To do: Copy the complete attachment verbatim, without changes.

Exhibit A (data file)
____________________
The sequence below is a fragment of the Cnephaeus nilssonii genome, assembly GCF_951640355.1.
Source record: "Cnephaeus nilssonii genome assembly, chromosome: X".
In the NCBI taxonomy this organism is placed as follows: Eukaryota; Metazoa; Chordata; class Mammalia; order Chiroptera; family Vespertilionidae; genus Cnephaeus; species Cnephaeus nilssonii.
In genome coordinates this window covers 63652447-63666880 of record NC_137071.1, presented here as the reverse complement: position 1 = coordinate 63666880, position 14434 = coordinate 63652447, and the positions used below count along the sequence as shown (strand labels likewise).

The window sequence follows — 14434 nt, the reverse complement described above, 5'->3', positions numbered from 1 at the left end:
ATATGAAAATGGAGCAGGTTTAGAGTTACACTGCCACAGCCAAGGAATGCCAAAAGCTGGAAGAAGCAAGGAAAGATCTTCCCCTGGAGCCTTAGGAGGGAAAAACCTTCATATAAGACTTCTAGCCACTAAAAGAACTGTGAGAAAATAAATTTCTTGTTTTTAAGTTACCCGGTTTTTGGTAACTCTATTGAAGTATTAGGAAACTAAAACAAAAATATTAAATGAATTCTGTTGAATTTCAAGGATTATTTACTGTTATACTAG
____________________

The sequence below is a fragment of the Cnephaeus nilssonii genome, assembly GCF_951640355.1.
Source record: "Cnephaeus nilssonii genome assembly, chromosome: X".
In the NCBI taxonomy this organism is placed as follows: Eukaryota; Metazoa; Chordata; class Mammalia; order Chiroptera; family Vespertilionidae; genus Cnephaeus; species Cnephaeus nilssonii.
In genome coordinates this window covers 63652447-63666880 of record NC_137071.1, presented here as the reverse complement: position 1 = coordinate 63666880, position 14434 = coordinate 63652447, and the positions used below count along the sequence as shown (strand labels likewise).

The window sequence follows — 14434 nt, the reverse complement described above, 5'->3', positions numbered from 1 at the left end:
ATATGAAAATGGAGCAGGTTTAGAGTTACACTGCCACAGCCAAGGAATGCCAAAAGCTGGAAGAAGCAAGGAAAGATCTTCCCCTGGAGCCTTAGGAGGGAAAAACCTTCATATAAGACTTCTAGCCACTAAAAGAACTGTGAGAAAATAAATTTCTTGTTTTTAAGTTACCCGGTTTTTGGTAACTCTATTGAAGTATTAGGAAACTAAAACAAAAATATTAAATGAATTCTGTTGAATTTCAAGGATTATTTACTGTTATACTAG